It’s 17 March and the Burj Al Arab is bathed in green light, sporting a shamrock large enough to baffle passing sailors far out in the Persian Gulf. Down the coast, Abu Dhabi’s Jumeirah at Etihad Towers has undergone a similar greening treatment, the UAE’s only other site selected among 150 global landmarks to celebrate St Patrick’s Day.

Even if such events help bring the sometimes surreal globalised milieu in which we now operate into uncomfortably sharp focus – St Patrick’s Day in plus-30˚ temperatures seems wrong somehow – Jumeirah has more reason than most in the UAE to celebrate and thank the Emerald Isle.

Gerald Lawless may have grown up in Galway and attended Shannon School of Hotel Management, but he’s become every bit the Dubai native. Having arrived in the emirate to set up Fore’s Middle East office in 1991, he joined Jumeirah as managing director at its 1997 inception, charged with developing a world-class portfolio of luxury hotels and resorts.

Meeting in the Middle (East)

Fast-forward 18 years and Lawless, now president and group CEO, has helped create one of the region’s most iconic international brands, a hospitality powerhouse domestically and overseas, synonymous with five-star luxury and the growing influence of the Middle East upon the sector as a whole.

Instead of celebrating Ireland’s patron saint, Lawless has been lunching with New York Mayor and media mogul, Michael Bloomberg, in town for the Bloomberg Future Cities Forum. The scenario provides yet another reminder of how far Lawless and the city have come on the global stage over recent years, and it’s a story the Jumeirah chief is keen to tell, even if finding the right audience can be a challenge.

"I asked him, ‘why does the media only ever want to give us bad news these days’," Lawless confides. "He replied: ‘But you guys only ever want to give us the good’."

That’s not entirely true of this CEO and president. He is more than happy to address challenges posed by Russia’s rapid descent towards international pariah status, ongoing violent upheaval in Syria, Egypt’s slow recovery and the staffing challenges posed by rapid overseas expansion. However, even the most jaded hack would struggle to put too negative a spin on the Jumeirah story.

Participating in the CEO’s panel at the International Hotel Investment Forum earlier in the month, Lawless sounded typically emboldened. He discussed how Jumeirah was outperforming its domestic market, with 82-85% annual occupancy in Dubai and average rates exceeding $600, but the headline figure was the company’s ambition to grow from 82,000 keys to 150,000 by 2020.

As is the case for any international operator, China will have a big say in its success. The group opened its first hotel there in Shanghai in 2011, and has properties lined up for Haikou, Wuhan, Nanjing, Guangzhou, Sanya, Hangzhou, Macao and Qiandaohu.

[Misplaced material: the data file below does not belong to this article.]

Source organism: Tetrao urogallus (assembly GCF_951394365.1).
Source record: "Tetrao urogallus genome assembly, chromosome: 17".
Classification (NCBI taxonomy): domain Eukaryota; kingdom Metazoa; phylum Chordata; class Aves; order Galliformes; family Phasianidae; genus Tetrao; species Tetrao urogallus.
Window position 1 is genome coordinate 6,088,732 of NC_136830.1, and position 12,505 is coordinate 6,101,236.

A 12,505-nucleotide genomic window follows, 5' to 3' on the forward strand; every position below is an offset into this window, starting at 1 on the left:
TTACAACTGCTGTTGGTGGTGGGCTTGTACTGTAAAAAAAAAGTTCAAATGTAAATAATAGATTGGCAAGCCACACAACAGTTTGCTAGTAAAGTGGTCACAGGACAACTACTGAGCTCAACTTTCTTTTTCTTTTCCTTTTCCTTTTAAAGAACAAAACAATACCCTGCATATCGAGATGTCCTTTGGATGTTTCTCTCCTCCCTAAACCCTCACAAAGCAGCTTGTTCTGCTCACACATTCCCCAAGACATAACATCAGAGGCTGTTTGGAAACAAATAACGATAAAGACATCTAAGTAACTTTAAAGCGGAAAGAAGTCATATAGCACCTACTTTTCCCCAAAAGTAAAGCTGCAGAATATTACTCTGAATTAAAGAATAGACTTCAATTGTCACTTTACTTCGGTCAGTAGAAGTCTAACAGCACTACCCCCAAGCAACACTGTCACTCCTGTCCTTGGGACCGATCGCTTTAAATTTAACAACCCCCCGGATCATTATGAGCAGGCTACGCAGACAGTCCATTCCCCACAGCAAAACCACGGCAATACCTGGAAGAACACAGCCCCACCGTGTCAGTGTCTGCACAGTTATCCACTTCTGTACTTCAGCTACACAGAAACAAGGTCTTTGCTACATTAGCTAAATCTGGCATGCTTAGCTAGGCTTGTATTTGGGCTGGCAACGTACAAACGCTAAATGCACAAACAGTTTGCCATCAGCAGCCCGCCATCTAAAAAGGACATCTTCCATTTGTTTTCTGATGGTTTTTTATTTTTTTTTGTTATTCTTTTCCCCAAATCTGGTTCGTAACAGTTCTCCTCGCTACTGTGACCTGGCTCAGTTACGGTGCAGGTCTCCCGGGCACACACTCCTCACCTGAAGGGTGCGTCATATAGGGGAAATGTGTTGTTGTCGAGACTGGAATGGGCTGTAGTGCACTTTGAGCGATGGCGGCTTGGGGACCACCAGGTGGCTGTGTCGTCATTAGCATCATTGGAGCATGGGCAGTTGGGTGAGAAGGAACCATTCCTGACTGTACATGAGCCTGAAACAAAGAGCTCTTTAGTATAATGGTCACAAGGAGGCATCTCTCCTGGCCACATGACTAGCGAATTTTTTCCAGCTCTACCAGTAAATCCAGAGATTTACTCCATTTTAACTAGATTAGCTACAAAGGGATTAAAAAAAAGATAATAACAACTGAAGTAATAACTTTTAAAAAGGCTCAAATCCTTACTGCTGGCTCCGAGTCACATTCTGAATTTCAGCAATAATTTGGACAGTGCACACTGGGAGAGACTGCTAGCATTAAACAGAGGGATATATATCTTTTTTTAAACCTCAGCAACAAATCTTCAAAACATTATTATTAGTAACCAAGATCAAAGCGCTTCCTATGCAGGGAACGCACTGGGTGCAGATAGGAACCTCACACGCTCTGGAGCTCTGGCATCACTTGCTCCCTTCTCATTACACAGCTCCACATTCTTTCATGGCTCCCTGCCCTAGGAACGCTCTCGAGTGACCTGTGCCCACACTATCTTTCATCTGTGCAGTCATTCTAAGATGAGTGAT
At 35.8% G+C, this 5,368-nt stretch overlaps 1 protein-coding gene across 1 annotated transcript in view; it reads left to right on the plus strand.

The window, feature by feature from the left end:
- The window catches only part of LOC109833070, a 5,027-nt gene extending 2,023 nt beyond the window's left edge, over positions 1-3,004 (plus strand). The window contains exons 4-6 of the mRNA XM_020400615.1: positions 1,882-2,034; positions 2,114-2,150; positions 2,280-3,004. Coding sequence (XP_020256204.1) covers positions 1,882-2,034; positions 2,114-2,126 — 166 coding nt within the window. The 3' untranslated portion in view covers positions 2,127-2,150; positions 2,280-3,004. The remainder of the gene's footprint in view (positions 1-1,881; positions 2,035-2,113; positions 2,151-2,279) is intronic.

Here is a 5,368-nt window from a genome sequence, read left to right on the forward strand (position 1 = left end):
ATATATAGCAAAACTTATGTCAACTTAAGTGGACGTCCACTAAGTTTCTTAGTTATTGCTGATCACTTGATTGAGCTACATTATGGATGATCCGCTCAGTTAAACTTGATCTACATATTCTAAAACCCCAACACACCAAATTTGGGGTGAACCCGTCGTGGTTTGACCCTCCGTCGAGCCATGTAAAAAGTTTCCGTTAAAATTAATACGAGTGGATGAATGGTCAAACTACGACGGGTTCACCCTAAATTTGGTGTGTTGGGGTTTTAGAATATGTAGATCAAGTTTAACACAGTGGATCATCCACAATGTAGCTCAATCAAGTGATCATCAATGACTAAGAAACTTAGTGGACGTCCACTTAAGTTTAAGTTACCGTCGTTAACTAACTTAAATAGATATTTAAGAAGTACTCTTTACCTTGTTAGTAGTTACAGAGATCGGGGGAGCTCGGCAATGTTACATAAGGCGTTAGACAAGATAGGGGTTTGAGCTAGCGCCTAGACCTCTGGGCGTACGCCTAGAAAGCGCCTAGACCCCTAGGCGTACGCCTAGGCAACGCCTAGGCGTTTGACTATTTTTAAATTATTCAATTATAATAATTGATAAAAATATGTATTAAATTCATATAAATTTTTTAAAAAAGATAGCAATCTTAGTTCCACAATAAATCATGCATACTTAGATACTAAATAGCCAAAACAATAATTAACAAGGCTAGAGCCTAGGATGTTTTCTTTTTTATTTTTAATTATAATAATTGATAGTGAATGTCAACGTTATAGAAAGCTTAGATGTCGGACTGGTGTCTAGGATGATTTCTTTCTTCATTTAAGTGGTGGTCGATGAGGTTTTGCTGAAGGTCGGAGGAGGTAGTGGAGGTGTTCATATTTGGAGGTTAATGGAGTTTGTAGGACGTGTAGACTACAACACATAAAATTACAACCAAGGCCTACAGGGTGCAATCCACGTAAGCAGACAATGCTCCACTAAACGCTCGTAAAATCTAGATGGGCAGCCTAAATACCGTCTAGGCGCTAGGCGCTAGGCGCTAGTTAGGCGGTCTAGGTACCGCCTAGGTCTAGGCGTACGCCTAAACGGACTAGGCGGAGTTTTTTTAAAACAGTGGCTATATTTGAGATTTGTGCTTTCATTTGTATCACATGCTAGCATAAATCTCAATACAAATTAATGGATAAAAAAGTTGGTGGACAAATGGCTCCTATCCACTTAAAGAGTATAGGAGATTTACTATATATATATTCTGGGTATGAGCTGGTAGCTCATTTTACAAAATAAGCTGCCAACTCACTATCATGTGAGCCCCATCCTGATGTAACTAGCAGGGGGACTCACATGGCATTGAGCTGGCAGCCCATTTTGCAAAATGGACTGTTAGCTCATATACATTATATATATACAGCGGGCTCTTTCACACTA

Somewhat surprisingly, however, Lawless seems keener to discuss the impact of outbound Chinese travellers on Jumeirah’s properties closer to home.

The Asian nation is now among the three biggest source markets at the Burj Al Arab, for example, and during Chinese New Year in February, the proportion of guests drawn from the country was around 80%.

"There’s a great awareness of Dubai within China," says Lawless. "They love to come here for the retail, and it’s very big business. The Burj has also become a byword for luxury within the hospitality sector, and it’s most important to be able to say you’ve stayed there. We’re getting a real repeat factor as the segment continues to grow and mature.

"The WTTC forecasts 100 million international Chinese travellers by 2020. With what we’ve seen already, I’m confident of that figure and with Dubai scoring extremely highly in that market, as will London and the Maldives, where the group also has properties, which puts us in a very good position to benefit."

Rouble trouble

Lawless cites the growth in Chinese guests as having "compensated" for a drop-off in the Russian operations, but there is little doubt that events in the former Soviet Union are affecting business for every luxury operator. Alongside the UK, it has traditionally been Jumeirah’s strongest market, and in 2013 was the company’s largest source of revenue. While acknowledging short-term losses, Lawless insists that geopolitical and economic events of the past year have had little impact on the group’s development strategy.

"If we get to 75 hotels under the Jumeirah brand, it might be a question of stopping and seeing whether we can still deliver the same service to owners and guests."

"There has been a reduction in numbers, and the market has been impacted by the near-catastrophic deterioration of the rouble, but we still have a large number of Russian guests," he says. "They’ve been very loyal to Dubai over the years, and that continues to be the case.